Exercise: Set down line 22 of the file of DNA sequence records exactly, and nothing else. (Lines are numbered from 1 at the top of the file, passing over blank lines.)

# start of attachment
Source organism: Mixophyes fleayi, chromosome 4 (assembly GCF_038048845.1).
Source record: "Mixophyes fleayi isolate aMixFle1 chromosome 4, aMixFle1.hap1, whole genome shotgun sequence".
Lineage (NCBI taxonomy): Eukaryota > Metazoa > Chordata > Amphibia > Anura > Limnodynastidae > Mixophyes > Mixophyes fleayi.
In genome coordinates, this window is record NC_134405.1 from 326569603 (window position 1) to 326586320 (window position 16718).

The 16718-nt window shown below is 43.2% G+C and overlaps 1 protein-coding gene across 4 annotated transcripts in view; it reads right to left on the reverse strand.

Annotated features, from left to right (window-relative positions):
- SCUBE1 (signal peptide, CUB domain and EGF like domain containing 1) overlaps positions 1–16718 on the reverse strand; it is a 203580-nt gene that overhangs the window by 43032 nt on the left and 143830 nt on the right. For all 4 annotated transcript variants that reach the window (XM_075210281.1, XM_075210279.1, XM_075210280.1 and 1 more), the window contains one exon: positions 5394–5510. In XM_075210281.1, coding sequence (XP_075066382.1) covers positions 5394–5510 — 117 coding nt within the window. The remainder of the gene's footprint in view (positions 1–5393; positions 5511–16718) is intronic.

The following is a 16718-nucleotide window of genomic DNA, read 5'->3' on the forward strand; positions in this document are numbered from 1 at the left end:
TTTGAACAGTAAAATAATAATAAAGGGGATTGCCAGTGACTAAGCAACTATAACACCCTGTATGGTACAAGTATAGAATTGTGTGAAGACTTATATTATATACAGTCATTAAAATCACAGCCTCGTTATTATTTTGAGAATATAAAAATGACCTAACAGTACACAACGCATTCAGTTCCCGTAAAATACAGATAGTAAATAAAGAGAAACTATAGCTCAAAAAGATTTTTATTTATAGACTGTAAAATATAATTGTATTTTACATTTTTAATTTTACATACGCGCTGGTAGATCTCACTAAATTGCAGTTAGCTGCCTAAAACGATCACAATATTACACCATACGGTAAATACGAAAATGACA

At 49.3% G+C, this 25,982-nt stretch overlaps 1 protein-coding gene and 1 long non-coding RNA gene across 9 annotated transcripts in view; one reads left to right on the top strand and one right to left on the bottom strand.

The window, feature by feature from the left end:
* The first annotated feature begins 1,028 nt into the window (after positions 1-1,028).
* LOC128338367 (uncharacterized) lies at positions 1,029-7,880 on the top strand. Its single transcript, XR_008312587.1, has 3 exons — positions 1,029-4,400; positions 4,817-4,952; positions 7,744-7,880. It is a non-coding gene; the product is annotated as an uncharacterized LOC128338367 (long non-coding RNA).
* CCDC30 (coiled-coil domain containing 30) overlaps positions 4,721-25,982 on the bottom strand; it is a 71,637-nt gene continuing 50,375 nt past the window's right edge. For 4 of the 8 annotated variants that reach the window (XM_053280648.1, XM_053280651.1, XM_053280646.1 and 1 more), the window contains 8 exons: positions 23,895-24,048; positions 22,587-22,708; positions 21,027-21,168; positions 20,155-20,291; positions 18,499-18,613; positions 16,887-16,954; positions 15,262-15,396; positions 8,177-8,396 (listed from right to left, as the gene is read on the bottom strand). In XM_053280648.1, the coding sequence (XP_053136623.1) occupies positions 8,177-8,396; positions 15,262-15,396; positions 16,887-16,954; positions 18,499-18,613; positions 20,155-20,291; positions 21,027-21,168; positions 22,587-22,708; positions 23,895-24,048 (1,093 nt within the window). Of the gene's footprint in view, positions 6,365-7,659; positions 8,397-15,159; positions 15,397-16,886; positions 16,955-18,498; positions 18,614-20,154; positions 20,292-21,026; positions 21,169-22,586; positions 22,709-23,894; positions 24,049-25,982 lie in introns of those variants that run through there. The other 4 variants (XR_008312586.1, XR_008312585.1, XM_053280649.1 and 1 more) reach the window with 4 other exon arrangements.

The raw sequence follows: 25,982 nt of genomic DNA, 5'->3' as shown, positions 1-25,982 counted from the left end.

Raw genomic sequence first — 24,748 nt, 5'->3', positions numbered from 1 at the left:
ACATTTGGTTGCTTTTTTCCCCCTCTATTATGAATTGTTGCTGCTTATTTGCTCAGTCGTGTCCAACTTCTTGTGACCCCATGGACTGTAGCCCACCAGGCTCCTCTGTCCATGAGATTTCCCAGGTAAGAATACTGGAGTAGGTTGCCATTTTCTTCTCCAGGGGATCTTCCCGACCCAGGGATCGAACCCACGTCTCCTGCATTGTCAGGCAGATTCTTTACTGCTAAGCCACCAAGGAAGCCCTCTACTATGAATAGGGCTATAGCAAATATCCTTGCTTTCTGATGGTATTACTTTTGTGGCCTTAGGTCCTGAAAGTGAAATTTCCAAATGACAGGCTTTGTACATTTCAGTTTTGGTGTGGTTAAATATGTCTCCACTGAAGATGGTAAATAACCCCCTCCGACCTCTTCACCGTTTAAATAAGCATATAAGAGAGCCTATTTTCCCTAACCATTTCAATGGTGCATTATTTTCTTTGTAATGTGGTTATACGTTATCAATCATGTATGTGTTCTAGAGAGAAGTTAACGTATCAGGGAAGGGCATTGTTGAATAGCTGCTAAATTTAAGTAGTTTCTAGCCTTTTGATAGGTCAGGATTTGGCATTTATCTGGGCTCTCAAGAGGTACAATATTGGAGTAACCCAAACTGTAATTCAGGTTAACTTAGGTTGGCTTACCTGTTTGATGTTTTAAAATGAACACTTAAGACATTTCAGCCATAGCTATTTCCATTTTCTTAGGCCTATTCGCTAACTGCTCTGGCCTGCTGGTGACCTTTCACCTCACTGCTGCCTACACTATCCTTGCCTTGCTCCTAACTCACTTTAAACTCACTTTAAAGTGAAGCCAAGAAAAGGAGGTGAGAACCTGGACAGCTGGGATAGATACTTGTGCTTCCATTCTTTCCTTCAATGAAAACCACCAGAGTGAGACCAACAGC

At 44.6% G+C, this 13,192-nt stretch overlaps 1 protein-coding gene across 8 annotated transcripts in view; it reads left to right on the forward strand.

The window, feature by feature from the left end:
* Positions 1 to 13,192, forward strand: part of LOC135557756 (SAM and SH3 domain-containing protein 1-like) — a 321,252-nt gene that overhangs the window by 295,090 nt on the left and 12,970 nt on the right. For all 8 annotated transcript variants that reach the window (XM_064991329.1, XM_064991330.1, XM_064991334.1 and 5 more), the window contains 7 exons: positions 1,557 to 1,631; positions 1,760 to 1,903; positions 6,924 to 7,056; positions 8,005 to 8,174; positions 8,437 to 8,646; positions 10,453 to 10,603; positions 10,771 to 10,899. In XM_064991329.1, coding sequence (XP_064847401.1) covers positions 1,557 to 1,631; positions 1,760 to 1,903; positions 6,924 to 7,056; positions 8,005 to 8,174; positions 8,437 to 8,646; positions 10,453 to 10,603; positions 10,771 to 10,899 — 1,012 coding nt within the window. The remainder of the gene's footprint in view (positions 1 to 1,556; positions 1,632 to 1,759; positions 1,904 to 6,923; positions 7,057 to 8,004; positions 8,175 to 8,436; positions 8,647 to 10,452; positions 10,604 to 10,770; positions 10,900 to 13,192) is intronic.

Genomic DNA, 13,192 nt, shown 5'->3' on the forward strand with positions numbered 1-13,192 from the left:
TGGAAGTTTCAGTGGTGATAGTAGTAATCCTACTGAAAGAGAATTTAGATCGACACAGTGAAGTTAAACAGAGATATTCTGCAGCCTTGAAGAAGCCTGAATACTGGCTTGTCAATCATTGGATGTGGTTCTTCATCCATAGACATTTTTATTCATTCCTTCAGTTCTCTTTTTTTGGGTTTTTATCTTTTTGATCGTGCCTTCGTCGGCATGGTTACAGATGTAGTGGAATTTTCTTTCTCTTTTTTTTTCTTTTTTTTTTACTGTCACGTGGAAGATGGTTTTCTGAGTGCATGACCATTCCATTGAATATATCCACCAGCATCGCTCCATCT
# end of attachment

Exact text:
TGGAAGTTTCAGTGGTGATAGTAGTAATCCTACTGAAAGAGAATTTAGATCGACACAGTGAAGTTAAACAGAGATATTCTGCAGCCTTGAAGAAGCCTGAATACTGGCTTGTCAATCATTGGATGTGGTTCTTCATCCATAGACATTTTTATTCATTCCTTCAGTTCTCTTTTTTTGGGTTTTTATCTTTTTGATCGTGCCTTCGTCGGCATGGTTACAGATGTAGTGGAATTTTCTTTCTCTTTTTTTTTCTTTTTTTTTTACTGTCACGTGGAAGATGGTTTTCTGAGTGCATGACCATTCCATTGAATATATCCACCAGCATCGCTCCATCT